- Suppose you read online that children first count to 10 successfully when they are 32 months old, on average. Perform a hypothesis test to evaluate if these data provide convincing evidence that the average age at which gifted children fist count to 10 successfully is less than the general average of 32 months. Use a significance level of 0.10.

H0 = 32

H1 < 32

(30.69-32)/(4.31/sqrt(36)) = -1.823666

`pnorm(-1.823666)`

`## [1] 0.03410129`

Since the above valie is under 0.1 we reject the null hypothesis.

- Interpret the p-value in context of the hypothesis test and the data.

We conclude that the age at which gifted children count to 10 is lower than average.

- Calculate a 90% confidence interval for the average age at which gifted children first count to 10 successfully.

`qnorm(0.05, lower.tail=FALSE)`

`## [1] 1.644854`

`30.69 - 1.645 * 4.31 / sqrt(36) `

`## [1] 29.50834`

`30.69 + 1.645 * 4.31 / sqrt(36)`

`## [1] 31.87166`

- Do your results from the hypothesis test and the confidence interval agree? Explain.

Yes, since our 90% confidence interval doesn’t include our null hypothesis mean of 32 whcih we rejected.

4.26 Gifted children, Part II. Exercise 4.24 describes a study on gifted children. In this study, along with variables on the children, the researchers also collected data on the mother’s and father’s IQ of the 36 randomly sampled gifted children. The histogram below shows the distribution of mother’s IQ. Also provided are some sample statistics.

- Perform a hypothesis test to evaluate if these data provide convincing evidence that the average IQ of mothers of gifted children is different than the average IQ for the population at large, which is 100. Use a significance level of 0.10.

H0: IQ = 100

H1: IQ > 100

(118.2-100)/(6.5/sqrt(36)) = 16.8

`pnorm(16.8, lower.tail = FALSE)`

`## [1] 1.22022e-63`

Since O is lower than 0.1 - we reject our null hypothesis that the average IQ of mothers of gifted children is equal to average IQ.

- Calculate a 90% confidence interval for the average IQ of mothers of gifted children.

`qnorm(0.05, lower.tail=FALSE)`

`## [1] 1.644854`

`118.2 - 1.645 * 6.5 / sqrt(36) `

`## [1] 116.4179`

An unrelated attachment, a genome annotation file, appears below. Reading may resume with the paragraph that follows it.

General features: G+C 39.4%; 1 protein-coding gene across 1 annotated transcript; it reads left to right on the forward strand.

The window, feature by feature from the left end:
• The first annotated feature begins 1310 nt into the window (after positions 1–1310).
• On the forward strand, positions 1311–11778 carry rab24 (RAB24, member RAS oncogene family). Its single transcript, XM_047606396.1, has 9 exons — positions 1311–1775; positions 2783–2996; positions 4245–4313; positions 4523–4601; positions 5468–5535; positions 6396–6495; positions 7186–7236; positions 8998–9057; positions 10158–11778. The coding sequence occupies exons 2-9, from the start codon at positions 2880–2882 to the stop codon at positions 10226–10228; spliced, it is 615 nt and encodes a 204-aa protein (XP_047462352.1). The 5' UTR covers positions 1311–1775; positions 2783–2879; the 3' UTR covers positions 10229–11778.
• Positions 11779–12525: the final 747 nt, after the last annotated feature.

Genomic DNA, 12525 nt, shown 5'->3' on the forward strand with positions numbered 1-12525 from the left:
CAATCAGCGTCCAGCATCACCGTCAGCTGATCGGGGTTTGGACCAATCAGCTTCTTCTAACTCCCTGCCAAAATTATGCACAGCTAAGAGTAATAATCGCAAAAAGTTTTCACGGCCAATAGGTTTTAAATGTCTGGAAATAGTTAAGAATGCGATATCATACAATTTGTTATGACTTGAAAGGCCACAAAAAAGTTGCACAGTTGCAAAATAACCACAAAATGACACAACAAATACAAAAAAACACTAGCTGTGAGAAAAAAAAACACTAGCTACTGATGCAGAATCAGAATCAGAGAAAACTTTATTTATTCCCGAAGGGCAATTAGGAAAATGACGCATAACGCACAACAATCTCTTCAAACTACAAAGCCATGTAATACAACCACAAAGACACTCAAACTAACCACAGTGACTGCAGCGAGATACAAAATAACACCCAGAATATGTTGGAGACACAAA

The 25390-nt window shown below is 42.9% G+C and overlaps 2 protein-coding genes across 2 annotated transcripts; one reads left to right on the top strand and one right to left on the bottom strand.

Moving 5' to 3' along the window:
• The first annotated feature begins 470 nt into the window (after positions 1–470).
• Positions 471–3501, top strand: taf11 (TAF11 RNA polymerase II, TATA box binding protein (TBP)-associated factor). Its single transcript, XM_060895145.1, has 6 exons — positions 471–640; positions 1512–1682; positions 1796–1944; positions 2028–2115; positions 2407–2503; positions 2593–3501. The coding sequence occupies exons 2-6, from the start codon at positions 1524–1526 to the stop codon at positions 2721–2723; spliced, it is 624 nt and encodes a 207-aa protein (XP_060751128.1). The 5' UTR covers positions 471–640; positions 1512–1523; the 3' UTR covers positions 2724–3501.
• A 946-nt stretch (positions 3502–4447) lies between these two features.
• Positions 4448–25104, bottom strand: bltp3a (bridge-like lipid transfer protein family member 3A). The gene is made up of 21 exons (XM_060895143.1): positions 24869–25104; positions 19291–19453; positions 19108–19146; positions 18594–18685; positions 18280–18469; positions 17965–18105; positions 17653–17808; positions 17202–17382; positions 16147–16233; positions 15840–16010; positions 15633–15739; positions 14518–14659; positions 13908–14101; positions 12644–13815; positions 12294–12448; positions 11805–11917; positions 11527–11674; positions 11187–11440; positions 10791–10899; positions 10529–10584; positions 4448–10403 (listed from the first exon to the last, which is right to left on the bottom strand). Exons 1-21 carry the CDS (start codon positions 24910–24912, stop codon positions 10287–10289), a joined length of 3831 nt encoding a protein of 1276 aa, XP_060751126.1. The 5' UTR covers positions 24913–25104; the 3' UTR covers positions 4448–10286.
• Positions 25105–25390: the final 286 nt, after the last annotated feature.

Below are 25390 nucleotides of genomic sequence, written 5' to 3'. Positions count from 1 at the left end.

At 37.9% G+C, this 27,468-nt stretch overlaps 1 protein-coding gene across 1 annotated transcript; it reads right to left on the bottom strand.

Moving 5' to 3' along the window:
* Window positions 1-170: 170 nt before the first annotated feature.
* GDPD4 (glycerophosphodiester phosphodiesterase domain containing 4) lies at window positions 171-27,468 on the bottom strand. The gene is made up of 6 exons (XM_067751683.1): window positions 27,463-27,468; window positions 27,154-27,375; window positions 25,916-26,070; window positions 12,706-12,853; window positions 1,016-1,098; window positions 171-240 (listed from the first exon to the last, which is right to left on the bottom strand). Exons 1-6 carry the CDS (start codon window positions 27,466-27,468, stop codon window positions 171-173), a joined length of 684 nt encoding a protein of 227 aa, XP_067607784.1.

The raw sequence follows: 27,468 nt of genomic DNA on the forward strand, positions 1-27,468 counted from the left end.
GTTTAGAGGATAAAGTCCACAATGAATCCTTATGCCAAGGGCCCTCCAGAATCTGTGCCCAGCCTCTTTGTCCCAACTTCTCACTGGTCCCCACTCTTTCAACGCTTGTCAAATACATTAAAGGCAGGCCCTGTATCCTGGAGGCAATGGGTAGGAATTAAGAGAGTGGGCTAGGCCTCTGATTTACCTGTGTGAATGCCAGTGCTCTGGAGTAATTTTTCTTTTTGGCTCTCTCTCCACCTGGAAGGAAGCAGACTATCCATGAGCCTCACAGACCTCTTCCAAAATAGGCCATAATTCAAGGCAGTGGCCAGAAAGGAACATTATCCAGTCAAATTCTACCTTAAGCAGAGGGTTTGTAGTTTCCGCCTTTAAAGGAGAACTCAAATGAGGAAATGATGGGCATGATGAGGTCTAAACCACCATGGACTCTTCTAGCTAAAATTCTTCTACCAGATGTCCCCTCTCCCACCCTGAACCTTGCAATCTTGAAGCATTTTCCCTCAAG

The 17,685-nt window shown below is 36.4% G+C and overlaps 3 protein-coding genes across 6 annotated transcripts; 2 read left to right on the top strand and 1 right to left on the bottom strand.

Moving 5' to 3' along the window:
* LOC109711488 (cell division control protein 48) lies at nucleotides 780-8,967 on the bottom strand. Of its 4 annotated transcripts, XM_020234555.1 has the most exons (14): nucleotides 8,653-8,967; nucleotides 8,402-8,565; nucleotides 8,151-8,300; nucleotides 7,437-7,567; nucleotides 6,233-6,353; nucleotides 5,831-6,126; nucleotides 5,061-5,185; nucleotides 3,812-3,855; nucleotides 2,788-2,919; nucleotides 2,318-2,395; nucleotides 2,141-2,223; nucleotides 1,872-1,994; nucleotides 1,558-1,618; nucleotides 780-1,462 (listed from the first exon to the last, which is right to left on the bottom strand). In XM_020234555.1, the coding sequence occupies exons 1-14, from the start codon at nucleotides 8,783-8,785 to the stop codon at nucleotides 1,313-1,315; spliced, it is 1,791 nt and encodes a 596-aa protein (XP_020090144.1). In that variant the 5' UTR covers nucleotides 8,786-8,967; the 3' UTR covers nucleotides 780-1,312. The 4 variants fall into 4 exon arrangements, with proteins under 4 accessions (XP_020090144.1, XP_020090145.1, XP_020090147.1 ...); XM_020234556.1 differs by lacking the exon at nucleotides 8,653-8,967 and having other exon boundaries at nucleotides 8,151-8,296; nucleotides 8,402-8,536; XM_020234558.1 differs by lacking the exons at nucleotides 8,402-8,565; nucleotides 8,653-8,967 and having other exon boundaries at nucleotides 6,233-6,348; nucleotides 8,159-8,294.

`118.2 + 1.645 * 6.5 / sqrt(36)`

`## [1] 119.9821`

- Do your results from the hypothesis test and the confidence interval agree? Explain.

Yes, the 90% confidence interval does not include our H0 mean of 100.

4.34 CLT. Define the term “sampling distribution” of the mean, and describe how the shape, center, and spread of the sampling distribution of the mean change as sample size increases.

The sampling distribution represents the distribution of the point estimates based on samples of a fixed size from a certain population. As the sample size increases the shape, center and spread will get closer to the true population parameters (shape, mean and spread)

4.40 CFLBs. A manufacturer of compact fluorescent light bulbs advertises that the distribution of the lifespans of these light bulbs is nearly normal with a mean of 9,000 hours and a standard deviation of 1,000 hours.

- What is the probability that a randomly chosen light bulb lasts more than 10,500 hours?

z = (10500 - 9000) / 1000 = 1.5

```
#The probability is:
round(pnorm(1.5, lower.tail = FALSE),3)
```

`## [1] 0.067`

- Describe the distribution of the mean lifespan of 15 light bulbs.

The distribution will be normal and will be centered around the population mean of 9000.

- What is the probability that the mean lifespan of 15 randomly chosen light bulbs is more than 10,500 hours?

SE = 1000/sqrt(15) = 258.1989

z = (10500 - 9000)/ 258.1989 = 5.81

```
#The probability is:
round(pnorm(5.81, lower.tail = FALSE),3)
```

`## [1] 0`

Sketch the two distributions (population and sampling) on the same scale.

Could you estimate the probabilities from parts (a) and (c) if the lifespans of light bulbs had a skewed distribution?

Not if the distribution was strongly skewed.

4.48 Same observation, different sample size. Suppose you conduct a hypothesis test based on a sample where the sample size is n = 50, and arrive at a p-value of 0.08. You then refer back to your notes and discover that you made a careless mistake, the sample size should have been n = 500. Will your p-value increase, decrease, or stay the same? Explain.

As sample size increases that will cause our SE to decrease. If SE is lower that would mean that Z is now higher. If Z increases the probability decreases so p-value will decrease.